From a photograph by Solomon D. Butcher of four daughters of rancher Joseph M. Chrisman, at their sod house in Custer County, Nebraska. From left to right, Harriet, Elizabeth, Lucie, and Ruth. Photographed in 1886.

Thursday, March 17, 2011

Thursday 13: Needlework Idioms

Figures of speech, related to sewing and needlework


"Lise Sewing" by Renoir, Dallas Museum of Art

1. Revolution is part of the fabric of South American history.

2. The room was so quiet that you could hear a pin drop.

3. The peace accords are unraveling.

4. The contract is all sewed up.

5. The partnership is coming apart at the seams.

6. He needled his wife about her driving.

7. I'm tired, and my nerves are frayed.

8. He looks a bit frayed around the edges.

9. Her jokes had me in stitches.

10. That story's made out of whole cloth.

11. The two boys are cut from the same cloth.

12. This deal is hanging by a thread.

13. Finding his homework in his room was like looking for a needle in a haystack.

If you have a sewing or needlework idiom, please add it in the comments!

2 comments:

Keely said...

A stitch in time saves nine.

Anonymous said...

I don't know if this would pretain to sewing or not but my husband's Grandmother, Mama Reynolds, had a saying that meant something was just unbelievable. The saying was:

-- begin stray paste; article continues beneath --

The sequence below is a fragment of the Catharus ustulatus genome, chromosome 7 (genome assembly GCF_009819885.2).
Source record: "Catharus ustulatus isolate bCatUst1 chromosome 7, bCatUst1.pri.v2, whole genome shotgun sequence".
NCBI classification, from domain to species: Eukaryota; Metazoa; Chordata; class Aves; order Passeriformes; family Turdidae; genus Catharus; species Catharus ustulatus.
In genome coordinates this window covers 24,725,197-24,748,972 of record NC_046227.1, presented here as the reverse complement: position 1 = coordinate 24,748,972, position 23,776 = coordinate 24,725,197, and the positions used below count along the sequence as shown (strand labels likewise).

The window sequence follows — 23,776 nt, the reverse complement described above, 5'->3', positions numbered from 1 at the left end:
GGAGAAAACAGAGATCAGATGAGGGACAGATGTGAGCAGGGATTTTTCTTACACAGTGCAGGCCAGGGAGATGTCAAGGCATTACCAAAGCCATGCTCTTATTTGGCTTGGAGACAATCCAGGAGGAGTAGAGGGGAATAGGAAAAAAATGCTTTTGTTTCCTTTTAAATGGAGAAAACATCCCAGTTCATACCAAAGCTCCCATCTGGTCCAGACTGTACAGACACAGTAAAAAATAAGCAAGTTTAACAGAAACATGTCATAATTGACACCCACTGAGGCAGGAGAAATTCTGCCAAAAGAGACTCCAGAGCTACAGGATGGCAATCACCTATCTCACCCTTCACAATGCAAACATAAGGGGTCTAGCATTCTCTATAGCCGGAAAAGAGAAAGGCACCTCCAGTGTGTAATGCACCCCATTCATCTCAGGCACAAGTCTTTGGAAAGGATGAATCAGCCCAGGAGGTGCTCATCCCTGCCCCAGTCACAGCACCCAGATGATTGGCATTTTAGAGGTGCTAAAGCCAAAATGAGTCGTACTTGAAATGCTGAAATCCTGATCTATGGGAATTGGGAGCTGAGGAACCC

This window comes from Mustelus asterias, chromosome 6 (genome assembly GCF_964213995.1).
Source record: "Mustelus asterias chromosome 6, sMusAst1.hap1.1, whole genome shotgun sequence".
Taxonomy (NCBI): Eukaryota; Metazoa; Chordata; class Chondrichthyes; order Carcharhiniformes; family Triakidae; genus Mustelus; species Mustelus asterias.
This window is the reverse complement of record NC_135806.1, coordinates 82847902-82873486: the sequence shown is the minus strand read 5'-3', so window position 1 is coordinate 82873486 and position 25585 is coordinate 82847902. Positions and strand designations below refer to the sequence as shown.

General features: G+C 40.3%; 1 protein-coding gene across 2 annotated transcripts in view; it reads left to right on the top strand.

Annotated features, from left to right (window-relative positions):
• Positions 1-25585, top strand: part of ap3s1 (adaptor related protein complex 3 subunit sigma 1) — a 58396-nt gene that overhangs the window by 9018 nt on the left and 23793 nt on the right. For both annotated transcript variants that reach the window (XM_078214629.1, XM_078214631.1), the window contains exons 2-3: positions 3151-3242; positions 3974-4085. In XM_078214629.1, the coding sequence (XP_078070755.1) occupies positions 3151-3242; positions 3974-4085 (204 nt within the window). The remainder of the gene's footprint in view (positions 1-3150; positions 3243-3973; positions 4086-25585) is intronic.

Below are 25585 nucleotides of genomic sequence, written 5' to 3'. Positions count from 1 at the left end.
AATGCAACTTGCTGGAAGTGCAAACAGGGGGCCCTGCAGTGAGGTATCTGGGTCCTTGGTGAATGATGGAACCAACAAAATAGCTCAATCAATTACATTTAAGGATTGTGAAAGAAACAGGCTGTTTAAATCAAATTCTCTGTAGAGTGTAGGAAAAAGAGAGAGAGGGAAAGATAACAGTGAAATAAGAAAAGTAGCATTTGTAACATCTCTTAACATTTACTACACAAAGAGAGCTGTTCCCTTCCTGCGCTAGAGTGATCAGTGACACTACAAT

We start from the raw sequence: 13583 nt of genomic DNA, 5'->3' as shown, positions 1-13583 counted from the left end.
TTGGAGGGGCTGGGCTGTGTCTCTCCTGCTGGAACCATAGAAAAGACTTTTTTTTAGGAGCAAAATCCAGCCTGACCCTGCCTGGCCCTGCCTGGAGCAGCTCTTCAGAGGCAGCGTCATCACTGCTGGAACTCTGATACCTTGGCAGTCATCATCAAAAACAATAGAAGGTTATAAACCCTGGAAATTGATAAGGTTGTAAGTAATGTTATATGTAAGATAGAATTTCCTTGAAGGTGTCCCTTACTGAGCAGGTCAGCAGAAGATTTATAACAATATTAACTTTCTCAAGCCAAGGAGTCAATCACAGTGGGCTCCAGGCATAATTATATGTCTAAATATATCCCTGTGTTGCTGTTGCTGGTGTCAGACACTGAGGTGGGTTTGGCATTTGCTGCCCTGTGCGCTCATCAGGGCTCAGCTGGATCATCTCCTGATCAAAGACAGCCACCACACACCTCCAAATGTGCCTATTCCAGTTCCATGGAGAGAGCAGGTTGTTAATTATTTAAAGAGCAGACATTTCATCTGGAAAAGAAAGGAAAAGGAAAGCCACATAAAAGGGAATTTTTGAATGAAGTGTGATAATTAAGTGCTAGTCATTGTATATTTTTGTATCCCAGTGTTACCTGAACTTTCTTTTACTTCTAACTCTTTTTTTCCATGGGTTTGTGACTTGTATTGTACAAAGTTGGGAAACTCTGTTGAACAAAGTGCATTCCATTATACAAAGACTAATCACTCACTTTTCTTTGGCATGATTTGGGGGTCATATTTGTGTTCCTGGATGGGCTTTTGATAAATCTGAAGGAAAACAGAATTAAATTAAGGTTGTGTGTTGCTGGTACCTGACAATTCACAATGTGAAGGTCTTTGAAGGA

"If that doesn't take the rag off the bush." I head Festus on Gunsmoke use that term once and he is the only one besides Mama Reynolds I have heard say that.
My understanding is that old time people who didn't have clothes line dried their clothes on shrubs or bushes.

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CONTENTMENT: Keep your heart free from hate, your mind from worry, live simply, expect little, give much, sing often, pray always, forget self, think of others and their feelings, fill your heart with love, scatter sunshine. These are the tried links in the golden chain of contentment.
(Author unknown)

IT IS STILL BEST to be honest and truthful; to make the most of what we have; to be happy with simple pleasure; and to be cheerful and have courage when things go wrong.
(Laura Ingalls Wilder, 1867-1957)

Thanks for reading.